Beyond horror’s death knell

Early on in “Halloween,” a doctor tells a young Michael Myers that black is not actually a color, but that it is the absence of color. It’s an apt interaction for the movie, which is devoid of meaning and purpose.

Instead of making an eighth sequel to John Carpenter’s iconic original, the “Halloween” franchise has gone down the well-trodden path of the remake. Director Rob Zombie’s effort tries to breathe new life into a worn-out premise at times, but eventually gives up and fizzles into a chaotic mess.

Zombie deserves some credit for giving insight into Michael’s childhood and his budding desire to kill. The remake’s first half shows the Myers’ family, which ends up being properly dysfunctional but painfully dull. Once this deviation concludes, the remake becomes a dead ringer of the original, sometimes using identical shots. However, because Zombie wastes an underdeveloped hour on how the killer came to be, Michael’s stalking of the babysitters feels like it’s being summarized in order to fit into a two-hour movie. Whereas Carpenter’s original hinged on mounting suspense and moody atmosphere, Zombie’s clumsy remake bludgeons the viewer without any regard for tone or the allure of what we can’t see.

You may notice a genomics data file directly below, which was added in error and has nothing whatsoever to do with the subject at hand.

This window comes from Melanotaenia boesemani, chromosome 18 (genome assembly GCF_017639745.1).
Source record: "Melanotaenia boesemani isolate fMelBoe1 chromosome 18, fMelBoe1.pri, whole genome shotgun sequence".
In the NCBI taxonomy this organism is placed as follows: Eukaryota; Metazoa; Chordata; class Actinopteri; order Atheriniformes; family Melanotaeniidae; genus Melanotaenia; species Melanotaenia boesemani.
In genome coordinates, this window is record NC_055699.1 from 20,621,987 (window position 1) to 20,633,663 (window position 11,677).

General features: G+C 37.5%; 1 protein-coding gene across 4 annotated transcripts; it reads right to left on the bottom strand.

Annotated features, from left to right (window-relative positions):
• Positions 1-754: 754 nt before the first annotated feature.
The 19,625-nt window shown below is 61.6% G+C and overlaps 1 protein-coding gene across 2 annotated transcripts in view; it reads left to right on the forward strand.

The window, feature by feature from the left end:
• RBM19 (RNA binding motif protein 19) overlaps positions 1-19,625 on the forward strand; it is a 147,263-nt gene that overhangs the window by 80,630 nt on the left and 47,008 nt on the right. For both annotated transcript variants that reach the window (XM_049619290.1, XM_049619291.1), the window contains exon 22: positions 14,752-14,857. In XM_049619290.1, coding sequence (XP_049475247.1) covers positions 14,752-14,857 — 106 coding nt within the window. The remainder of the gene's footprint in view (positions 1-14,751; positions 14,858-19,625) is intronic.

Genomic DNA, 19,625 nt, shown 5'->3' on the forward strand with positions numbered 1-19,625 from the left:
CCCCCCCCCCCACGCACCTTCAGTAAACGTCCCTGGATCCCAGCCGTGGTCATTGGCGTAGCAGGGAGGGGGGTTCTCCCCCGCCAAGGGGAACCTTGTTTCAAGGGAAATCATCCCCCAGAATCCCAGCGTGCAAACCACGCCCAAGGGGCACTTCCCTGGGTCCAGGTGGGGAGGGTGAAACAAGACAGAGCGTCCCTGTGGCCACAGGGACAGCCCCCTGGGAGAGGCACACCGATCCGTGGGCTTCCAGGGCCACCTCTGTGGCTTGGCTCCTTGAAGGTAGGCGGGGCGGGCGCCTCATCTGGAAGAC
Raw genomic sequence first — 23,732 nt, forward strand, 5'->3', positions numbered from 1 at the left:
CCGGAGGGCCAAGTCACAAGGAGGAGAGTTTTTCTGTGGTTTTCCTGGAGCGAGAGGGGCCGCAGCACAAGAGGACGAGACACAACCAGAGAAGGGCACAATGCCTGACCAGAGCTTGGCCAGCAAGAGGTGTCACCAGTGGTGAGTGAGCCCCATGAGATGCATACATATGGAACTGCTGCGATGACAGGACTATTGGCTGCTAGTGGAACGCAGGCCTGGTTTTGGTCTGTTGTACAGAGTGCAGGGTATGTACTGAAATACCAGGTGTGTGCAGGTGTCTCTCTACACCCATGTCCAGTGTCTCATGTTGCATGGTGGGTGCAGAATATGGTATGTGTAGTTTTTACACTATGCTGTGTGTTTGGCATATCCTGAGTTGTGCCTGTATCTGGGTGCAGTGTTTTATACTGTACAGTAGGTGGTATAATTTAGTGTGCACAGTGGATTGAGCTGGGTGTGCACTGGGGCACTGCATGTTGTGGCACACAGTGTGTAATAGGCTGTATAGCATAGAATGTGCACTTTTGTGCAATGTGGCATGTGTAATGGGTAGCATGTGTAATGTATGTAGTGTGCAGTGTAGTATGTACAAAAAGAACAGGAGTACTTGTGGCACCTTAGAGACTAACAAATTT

The film’s rushed pace makes it almost like an action movie, and, because we get the CliffsNotes version of the story, Laurie Strode is relegated to a secondary character, taking away any hope for a protagonist.

Worst of all, “Halloween” is not scary. This film is yet another abysmal entry into what is being passed off as “horror” nowadays, and it signifies the death of a genre. So, in the big picture, it’s not just unpleasant to watch, it’s depressing.

Gabe Habash may be contacted at